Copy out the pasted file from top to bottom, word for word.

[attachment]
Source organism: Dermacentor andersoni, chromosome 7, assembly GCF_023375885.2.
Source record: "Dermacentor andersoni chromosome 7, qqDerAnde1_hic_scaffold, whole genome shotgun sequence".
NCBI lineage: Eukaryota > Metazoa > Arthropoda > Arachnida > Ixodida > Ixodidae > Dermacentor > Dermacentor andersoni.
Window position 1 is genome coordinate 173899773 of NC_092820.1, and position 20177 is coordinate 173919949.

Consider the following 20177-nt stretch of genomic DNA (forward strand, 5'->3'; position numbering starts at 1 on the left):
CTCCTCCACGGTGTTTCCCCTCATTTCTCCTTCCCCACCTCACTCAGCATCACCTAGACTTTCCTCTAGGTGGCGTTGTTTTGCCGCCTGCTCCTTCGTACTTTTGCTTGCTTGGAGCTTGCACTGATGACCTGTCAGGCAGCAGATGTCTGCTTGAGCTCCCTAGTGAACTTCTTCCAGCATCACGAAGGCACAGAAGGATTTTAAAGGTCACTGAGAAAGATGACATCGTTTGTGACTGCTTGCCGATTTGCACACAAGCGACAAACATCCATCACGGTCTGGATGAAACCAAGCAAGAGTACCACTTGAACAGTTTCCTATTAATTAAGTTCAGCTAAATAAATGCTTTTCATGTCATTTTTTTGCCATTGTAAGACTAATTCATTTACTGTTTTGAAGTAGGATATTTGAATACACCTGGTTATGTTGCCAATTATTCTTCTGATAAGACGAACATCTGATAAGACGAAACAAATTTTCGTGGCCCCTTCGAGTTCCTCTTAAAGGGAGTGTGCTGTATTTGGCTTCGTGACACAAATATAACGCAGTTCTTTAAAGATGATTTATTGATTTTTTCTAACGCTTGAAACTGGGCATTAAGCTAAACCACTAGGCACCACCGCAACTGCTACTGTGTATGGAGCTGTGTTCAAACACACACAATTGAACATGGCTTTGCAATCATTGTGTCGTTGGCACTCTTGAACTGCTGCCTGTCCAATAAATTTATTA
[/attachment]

Source organism: Dermacentor andersoni, chromosome 7, assembly GCF_023375885.2.
Source record: "Dermacentor andersoni chromosome 7, qqDerAnde1_hic_scaffold, whole genome shotgun sequence".
NCBI lineage: Eukaryota > Metazoa > Arthropoda > Arachnida > Ixodida > Ixodidae > Dermacentor > Dermacentor andersoni.
Window position 1 is genome coordinate 173899773 of NC_092820.1, and position 20177 is coordinate 173919949.

Consider the following 20177-nt stretch of genomic DNA (forward strand, 5'->3'; position numbering starts at 1 on the left):
CTCCTCCACGGTGTTTCCCCTCATTTCTCCTTCCCCACCTCACTCAGCATCACCTAGACTTTCCTCTAGGTGGCGTTGTTTTGCCGCCTGCTCCTTCGTACTTTTGCTTGCTTGGAGCTTGCACTGATGACCTGTCAGGCAGCAGATGTCTGCTTGAGCTCCCTAGTGAACTTCTTCCAGCATCACGAAGGCACAGAAGGATTTTAAAGGTCACTGAGAAAGATGACATCGTTTGTGACTGCTTGCCGATTTGCACACAAGCGACAAACATCCATCACGGTCTGGATGAAACCAAGCAAGAGTACCACTTGAACAGTTTCCTATTAATTAAGTTCAGCTAAATAAATGCTTTTCATGTCATTTTTTTGCCATTGTAAGACTAATTCATTTACTGTTTTGAAGTAGGATATTTGAATACACCTGGTTATGTTGCCAATTATTCTTCTGATAAGACGAACATCTGATAAGACGAAACAAATTTTCGTGGCCCCTTCGAGTTCCTCTTAAAGGGAGTGTGCTGTATTTGGCTTCGTGACACAAATATAACGCAGTTCTTTAAAGATGATTTATTGATTTTTTCTAACGCTTGAAACTGGGCATTAAGCTAAACCACTAGGCACCACCGCAACTGCTACTGTGTATGGAGCTGTGTTCAAACACACACAATTGAACATGGCTTTGCAATCATTGTGTCGTTGGCACTCTTGAACTGCTGCCTGTCCAATAAATTTATTA